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Exhibition of Spanish Painting and Sculpture Opens at the National Gallery
Diego Velázquez (1599–1660), "Christ after the Flagellation Contemplated by the Christian Soul," probably 1628–9. © National Gallery, London.
LONDON.- Created to shock the senses and stir the soul… "The Sacred Made Real" presents a landmark reappraisal of religious art from the Spanish Golden Age. Paintings including masterpieces by Diego Velázquez and Francisco de Zurbarán are displayed for the very first time alongside Spain’s remarkable ‘polychrome’ (painted) sculptures.

While the religious paintings of Velázquez and Zurbarán are relatively well known, the polychrome sculptures which also emerged from 17th-century Spain have never been the subjects of a major exhibition. Still passionately venerated in monasteries, churches and processions across the Iberian Peninsula, very few of these sculptures have ever been exhibited overseas.

During the Spanish Counter-Reformation, religious patrons, particularly the Dominican, Carthusian and Franciscan orders, challenged painters and sculptors to bring the sacred to life, to inspire both Christian devotion and the emulation of the saints. The exhibition brings together some of the finest depictions of key Christian themes including the Passion of Christ, the Immaculate Conception and the portrayal of saints, notably Pedro de Mena’s austere rendition of Saint Francis Standing in Meditation, 1663, which has never before left the sacristy of Toledo Cathedral.

By installing 16 polychrome sculptures and 16 paintings side-by-side, the exhibition aims to show that the ‘hyperrealistic’ approach of painters such as Velázquez and Zurbarán was clearly informed by their familiarity – and in some cases direct involvement – with sculpture.

Last seen in Europe over 50 years ago and a crucial loan to the exhibition, Zurbarán’s masterpiece, "The Crucifixion," 1627 (Art Institute of Chicago) achieves an astonishing sculptural illusion on canvas. When seen in close proximity with Juan Martínez Montañés’ polychrome sculpture of 1617 (Church of the Convent of Santo Ángel, Seville), these two art forms begin an intense natural dialogue.

In Seville, Francisco Pacheco taught Velázquez, later his son-in-law, and a generation of artists the skill of painting sculpture as an integral element of their training. Pacheco himself painted the flesh tones and drapery of exquisite wooden sculptures carved by fellow Andalucian, Montañés, known by his contemporaries as ‘the god of wood’. Among the most important examples is their life-size "Saint Francis Borgia Meditating on a Skull," 1624 (Church of the Anunciación, Seville University) commissioned by the Jesuits to celebrate his beatification that year. Another highlight of the exhibition is the fascinating juxtaposition of Velázquez’s "The Immaculate Conception," 1618–19 (National Gallery, London) with Montañés’s exquisite polychrome sculpture of the same subject, about 1620 (Seville University).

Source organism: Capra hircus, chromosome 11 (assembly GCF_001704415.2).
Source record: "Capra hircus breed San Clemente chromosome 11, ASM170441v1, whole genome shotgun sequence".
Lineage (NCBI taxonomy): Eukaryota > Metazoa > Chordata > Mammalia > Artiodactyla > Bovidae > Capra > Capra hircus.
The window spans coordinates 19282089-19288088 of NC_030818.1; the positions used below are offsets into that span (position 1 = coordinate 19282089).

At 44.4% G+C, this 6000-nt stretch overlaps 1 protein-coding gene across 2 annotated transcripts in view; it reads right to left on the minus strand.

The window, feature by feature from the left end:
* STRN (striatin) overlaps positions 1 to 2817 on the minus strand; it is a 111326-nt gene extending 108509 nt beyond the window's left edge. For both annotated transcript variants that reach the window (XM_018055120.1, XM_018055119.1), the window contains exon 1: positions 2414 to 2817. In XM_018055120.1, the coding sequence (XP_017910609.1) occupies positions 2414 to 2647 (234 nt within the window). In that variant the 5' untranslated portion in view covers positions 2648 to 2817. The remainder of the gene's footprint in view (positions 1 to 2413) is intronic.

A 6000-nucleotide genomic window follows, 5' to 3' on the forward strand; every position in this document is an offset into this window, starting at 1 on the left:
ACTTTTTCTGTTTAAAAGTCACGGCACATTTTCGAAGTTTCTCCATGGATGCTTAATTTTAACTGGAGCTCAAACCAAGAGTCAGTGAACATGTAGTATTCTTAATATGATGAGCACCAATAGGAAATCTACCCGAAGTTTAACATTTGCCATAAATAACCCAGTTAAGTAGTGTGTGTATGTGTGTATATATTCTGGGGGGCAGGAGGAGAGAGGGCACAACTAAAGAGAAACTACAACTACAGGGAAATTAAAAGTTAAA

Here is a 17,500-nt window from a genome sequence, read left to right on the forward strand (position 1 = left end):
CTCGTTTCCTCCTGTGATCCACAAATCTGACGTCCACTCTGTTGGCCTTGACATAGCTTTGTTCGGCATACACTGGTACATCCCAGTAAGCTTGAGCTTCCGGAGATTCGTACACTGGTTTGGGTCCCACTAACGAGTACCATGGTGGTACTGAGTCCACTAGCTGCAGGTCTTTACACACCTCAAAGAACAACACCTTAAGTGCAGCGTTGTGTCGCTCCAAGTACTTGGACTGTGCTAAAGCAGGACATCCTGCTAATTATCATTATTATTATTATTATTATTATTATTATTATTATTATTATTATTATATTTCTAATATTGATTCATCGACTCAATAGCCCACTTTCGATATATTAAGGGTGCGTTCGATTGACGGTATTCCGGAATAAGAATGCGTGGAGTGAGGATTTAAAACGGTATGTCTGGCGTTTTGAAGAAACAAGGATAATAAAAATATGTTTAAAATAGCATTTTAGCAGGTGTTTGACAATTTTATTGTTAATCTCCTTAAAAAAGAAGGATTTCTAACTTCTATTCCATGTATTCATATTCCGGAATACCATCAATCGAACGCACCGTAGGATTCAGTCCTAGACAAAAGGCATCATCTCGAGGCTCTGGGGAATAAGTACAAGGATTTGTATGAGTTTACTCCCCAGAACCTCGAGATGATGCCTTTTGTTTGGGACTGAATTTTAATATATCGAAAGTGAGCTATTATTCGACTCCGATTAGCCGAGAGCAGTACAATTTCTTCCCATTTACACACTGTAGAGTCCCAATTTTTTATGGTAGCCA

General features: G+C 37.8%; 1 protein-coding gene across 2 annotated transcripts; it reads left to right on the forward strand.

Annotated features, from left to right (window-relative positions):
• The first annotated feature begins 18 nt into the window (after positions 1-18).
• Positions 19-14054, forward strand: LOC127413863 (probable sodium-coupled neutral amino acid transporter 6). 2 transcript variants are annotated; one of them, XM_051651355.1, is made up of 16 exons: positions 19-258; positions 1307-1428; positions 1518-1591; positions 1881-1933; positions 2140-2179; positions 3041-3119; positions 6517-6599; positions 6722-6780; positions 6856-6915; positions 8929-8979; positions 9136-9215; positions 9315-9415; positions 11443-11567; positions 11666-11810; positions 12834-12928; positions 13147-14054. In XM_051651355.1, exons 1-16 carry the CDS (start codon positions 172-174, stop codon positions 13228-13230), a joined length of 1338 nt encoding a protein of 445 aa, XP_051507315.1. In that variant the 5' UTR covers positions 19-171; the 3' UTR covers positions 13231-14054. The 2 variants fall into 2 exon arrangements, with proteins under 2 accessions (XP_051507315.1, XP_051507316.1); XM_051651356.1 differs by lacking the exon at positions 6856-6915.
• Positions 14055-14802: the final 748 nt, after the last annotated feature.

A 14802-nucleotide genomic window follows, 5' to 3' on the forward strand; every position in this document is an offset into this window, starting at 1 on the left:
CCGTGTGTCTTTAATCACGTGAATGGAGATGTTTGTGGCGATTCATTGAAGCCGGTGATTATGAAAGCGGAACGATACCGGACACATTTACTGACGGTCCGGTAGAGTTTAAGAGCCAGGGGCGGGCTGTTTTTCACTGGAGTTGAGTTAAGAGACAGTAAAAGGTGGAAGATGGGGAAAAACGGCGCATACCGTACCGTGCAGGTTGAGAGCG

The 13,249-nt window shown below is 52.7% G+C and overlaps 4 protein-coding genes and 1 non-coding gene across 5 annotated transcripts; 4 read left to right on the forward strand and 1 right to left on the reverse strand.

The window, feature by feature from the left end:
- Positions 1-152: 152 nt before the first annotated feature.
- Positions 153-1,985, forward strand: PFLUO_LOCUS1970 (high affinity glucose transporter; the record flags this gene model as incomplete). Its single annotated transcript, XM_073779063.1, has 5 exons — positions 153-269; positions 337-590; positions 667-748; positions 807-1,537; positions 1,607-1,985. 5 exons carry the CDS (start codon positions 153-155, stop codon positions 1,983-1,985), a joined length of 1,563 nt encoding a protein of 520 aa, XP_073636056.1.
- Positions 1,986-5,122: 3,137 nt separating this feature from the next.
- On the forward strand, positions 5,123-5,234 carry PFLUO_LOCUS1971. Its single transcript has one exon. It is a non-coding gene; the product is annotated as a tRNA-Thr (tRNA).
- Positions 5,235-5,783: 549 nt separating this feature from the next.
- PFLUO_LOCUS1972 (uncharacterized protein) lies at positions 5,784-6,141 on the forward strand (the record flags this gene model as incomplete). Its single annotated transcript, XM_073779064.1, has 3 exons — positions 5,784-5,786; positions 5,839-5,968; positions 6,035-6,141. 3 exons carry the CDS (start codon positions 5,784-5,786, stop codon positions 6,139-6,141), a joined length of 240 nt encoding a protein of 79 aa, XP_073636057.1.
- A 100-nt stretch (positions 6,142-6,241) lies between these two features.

To obtain even greater realism, some sculptors such as Pedro de Mena and Gregorio Fernández introduced glass eyes and tears as well as ivory teeth into their sculptures. Fernández’s astonishingly realistic "Dead Christ," 1625–30 (Museo Nacional del Prado, Madrid; on long term loan to the Museo Nacional Colegio de San Gregorio, Valladolid) incorporates the bark of a cork tree to simulate the effect of coagulated blood, and bull’s horn for Christ’s fingernails. It was fully intended that believers should feel truly in the presence of the dead Christ.

During "Semana Santa" (‘Holy Week’), some 17th-century polychrome sculptures are still carried through the streets by religious confraternities, particularly in Seville, Granada and Valladolid, the most important centers of this art. During the evening of Palm Sunday, Seville’s "Archicofradía del Cristo del Amor" (‘Confraternity of the Christ of Love’) process a life-size sculpture of the Crucifixion by Juan de Mesa. The exhibition features a smaller version of this work, about 1621, which although non-processional, plays a vital role in the pastoral life of the confraternity.

While sometimes deeply unsettling, depictions of Christ’s suffering or indeed Juan de Mesa’s "Decapitated Head of Saint John the Baptist", about 1620 (Seville Cathedral) are also exquisitely finished. When depicting the saints, sculptors and polychromers combined their skills to achieve maximum facial expressiveness. Alonso Cano’s life-size head of "Saint John of God," 1655 (Museo de Bellas Artes, Granada), which has never left Spain before, depicts with astonishing sensitivity the compassionate expression of Granada’s patron saint.

Zurbarán’s heightened illusionism, in particular his handling of fabric, shows an acute understanding and appreciation of sculpture. Once in British collections and now returning to the UK for the first time in over 50 years, "Saint Serapion," 1628 (Wadsworth Atheneum Museum of Art, Hartford, CT), is among the artist’s greatest achievements. The saint’s voluminous white habit cascades with astonishingly rendered crevasses of deep shadow. Here, Zurbarán demonstrates that painting can indeed achieve the same disconcerting realism as sculpture.

The religious art of 17th-century Spain pursued a quest for realism with uncompromising zeal and genius. Far from being separate, this exhibition proposes that the arts of painting and sculpture were intricately linked and interdependent.

National Gallery | The Sacred Made Real | Spanish Golden Age | Diego Velázquez | Francisco de Zurbarán |




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